A photograph of the Leica electron beam lithography tool is pictured here. For more details, visit the website for Ohio's Nanoscale Patterning Consortium.
Berger has contributed greatly to the infrastructure of the shared cleanroom facility. Some specific items in the shared cleanroom belonging to the Berger research group are: the Karl Suss MJB3 mask aligner, (shown below); Leitz Ergolux optical microscope with CCD camera acquisition and phase contrast capability (shown below), and a programmable hotplate for precise photoresist baking.
Sung-Yong Chung demonstartes the capabilities and high resolution of the ultraviolet MJB3 contact mask aligner. Our group's prior results have achieved metal lines as narrow as 0.7 microns, and routinely down to 1-2 microns.
Sung-Yong Chung illustrates the usefullness of quick inspection of samples in between process steps using the Leitz Ergolux optical microscope with CCD camera acquisition and phase contrast capability.
Finally, in a joint NSF equipment grant, Berger acquired an Oxford inductively-coupled plasma reactive ion etching (ICP-RIE) system. It has 8 gas lines for Cl and F chemistries and dedicated liners for each chemistry. The ICP-RIE temperature controlled stage provides a large process window from cryogenic temperatures up to 400 C.
In addition to ECE faculty, staff and students, the facilities are available to researchers from Physics, Material Science, Chemical Engineering, Chemistry, Mechanical Engineering, Welding Engineering and from outside Ohio State University. Arrangements for access by non-ECE Department personnel can be made by contacting Cleanroom Supervisor James Jones.
Berger's Nanoelectronics and Optoelectronics Lab (NOEL) that includes a complete electrical measurement system for probing ultra-small features with an Alessi REL-4830HT probe station with a guarded chuck using a combination of four triaxial MH2-B probes and two more coaxial MH2-B probes. Each probe has a one micron resolution. The test setup can perform DC and pulsed I-V measurements from femtoamperes to amperes (HP 4156C Parameter Analyzer with Option 410 Expander chassis). The expander chassis permits high current measurements up to 1 A, beyond the 100 mA compliance of the 4156C parameter analyzer. The probe station is equipped to handle a temperature range of 0-300C. C-V measurements are also possible with a Materials Development system that includes an HP 4284 LCR meter with an bias-T to force up to 100 V biases.
Ryan Pavlovicz (undergraduate researcher) indicates the devices he is probing on the screen using the probe station for current-voltage measurements.
Tony Rice shows the Modular Process Technology's RTP-600S rapid thermal annealing system with a temperature range of 350-1300C plus/minus 2C as monitored by either a thermocouple or dual-color pyrometer. Samples sizes up to 6-inches can be accommodated. Real-time process sampling every 100 msec provides recipe validation. A Neslab HX-300 water chiller supports the cooling of the chamber.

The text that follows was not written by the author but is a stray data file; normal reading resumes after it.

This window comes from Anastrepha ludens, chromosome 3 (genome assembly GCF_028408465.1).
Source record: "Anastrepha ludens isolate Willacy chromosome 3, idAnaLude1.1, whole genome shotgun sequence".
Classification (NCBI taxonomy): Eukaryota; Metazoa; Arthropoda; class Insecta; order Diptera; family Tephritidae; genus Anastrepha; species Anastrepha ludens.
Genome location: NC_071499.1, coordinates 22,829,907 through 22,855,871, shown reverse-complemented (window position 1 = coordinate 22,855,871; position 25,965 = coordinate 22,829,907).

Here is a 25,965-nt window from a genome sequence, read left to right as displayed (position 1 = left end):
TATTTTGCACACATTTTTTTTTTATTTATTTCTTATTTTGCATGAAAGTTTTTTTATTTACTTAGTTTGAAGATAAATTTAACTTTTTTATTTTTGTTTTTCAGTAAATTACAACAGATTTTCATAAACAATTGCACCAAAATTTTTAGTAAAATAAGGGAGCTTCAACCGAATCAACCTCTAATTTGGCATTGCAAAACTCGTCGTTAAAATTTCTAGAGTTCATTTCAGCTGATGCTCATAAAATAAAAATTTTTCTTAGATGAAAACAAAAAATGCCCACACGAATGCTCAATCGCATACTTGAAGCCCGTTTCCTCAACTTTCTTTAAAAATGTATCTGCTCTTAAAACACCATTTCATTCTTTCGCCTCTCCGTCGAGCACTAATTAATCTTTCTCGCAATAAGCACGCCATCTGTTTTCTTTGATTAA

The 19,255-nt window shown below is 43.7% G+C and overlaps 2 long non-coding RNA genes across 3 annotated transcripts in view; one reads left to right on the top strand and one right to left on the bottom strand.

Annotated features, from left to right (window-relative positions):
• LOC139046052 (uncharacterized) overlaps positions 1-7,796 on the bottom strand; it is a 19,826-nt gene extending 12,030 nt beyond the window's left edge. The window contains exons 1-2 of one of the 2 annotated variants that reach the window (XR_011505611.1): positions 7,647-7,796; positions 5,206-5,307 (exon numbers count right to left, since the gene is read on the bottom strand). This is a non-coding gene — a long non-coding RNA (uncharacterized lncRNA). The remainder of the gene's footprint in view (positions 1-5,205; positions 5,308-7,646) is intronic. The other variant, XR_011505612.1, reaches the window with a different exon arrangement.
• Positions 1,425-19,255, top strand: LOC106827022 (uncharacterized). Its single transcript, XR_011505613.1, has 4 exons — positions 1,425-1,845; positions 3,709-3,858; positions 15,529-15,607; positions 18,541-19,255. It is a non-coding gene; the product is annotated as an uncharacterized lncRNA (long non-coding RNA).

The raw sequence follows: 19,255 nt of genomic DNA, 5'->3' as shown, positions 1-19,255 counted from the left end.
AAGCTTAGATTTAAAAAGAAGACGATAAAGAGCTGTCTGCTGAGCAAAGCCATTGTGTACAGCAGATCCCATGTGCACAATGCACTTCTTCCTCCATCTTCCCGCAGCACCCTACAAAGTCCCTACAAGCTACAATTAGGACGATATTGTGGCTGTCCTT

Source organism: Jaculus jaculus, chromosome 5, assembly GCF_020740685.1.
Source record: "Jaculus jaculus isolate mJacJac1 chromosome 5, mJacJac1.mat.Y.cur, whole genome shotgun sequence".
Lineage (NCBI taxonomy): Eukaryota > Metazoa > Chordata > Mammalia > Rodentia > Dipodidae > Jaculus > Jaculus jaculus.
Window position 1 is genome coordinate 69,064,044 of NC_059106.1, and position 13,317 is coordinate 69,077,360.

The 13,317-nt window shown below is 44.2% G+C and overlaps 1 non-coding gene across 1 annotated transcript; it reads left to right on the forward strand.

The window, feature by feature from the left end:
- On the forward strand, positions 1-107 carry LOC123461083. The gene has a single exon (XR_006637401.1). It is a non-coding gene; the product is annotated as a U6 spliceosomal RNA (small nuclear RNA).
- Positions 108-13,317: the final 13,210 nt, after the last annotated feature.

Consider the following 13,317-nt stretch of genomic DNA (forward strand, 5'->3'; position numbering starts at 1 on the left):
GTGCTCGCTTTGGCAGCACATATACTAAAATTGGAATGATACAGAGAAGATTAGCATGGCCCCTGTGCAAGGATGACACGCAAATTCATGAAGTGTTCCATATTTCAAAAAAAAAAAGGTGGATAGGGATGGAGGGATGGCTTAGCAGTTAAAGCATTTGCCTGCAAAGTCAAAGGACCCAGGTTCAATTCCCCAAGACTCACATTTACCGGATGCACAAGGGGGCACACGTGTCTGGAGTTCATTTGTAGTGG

Ms. Inge Tansu (undergraduate researcher) demonstrates the oscilliscope with voice recognition software.
Berger's Polymer Device Laboratory (PDL) is equipped with a glovebox system for the synthesis of polymeric devices by separate spin coating and metallizations within an inert ambient. The system was supported by an NSF Instrumentation for Materials Research (IMR) award (DMR-0196040). The installed glovebox system includes an MBraun LabMaster 130 (1500 mm w/ 3 ports) with solvent removal and a Specialty Coating Services spin coater (SCS P6708). Connected to the spinner glovebox is an MB200 Workstation (1800 mm w/ 4 ports). Enclosed within the MB200 is an MBraun vacuum system that features a BOC Edwards Auto 500 thermal evaporator with a 6-pocket thermal source and pumped by a 500 l/s turbo molecular pump backed by a dry scroll pump. The vacuum system also features dual pneumatic doors for easy access either from inside or outside the glovebox system (Fig. 3). Three quartz crystal monitors and two separate current sources enable the co-deposition of two source materials to be independently controlled and monitored. The PDL is also equipped with a second SCS-P6708 spin coater external to the glovebox for non-sensitive spinning, a tube furnace for baking (vacuum or nitrogen ambient), Tegal Plasmaline 415 plasma asher, Veeco Dektak^3 profilometer, microbalance and Rudolph Auto-EL III ellipsometer. Featured above is a fume hood with spin-coater. Here, Ms. Yifan Xu shows the spinner in the fume hood.
Ms. Yifan Xu shows the MBraun glovebox with spin-coater and the in-situ testing with the portable Keithley 4200 parameter analyzer..
Ms. Yifan Xu shows the MBraun glovebox with a built-in Edwards thermal evaporator for deposition of reactive metals.
Here Ms. Yifan Xu shows the Rudolph Auto EL single-wavelength ellipsometer system for measuring thin dielectrics.
Matt Williams (undergraduate researcher) shows the Veeco Dektak^3 profilometer for measuring film thickness to 5 nm precision.
Last updated February 5, 2006.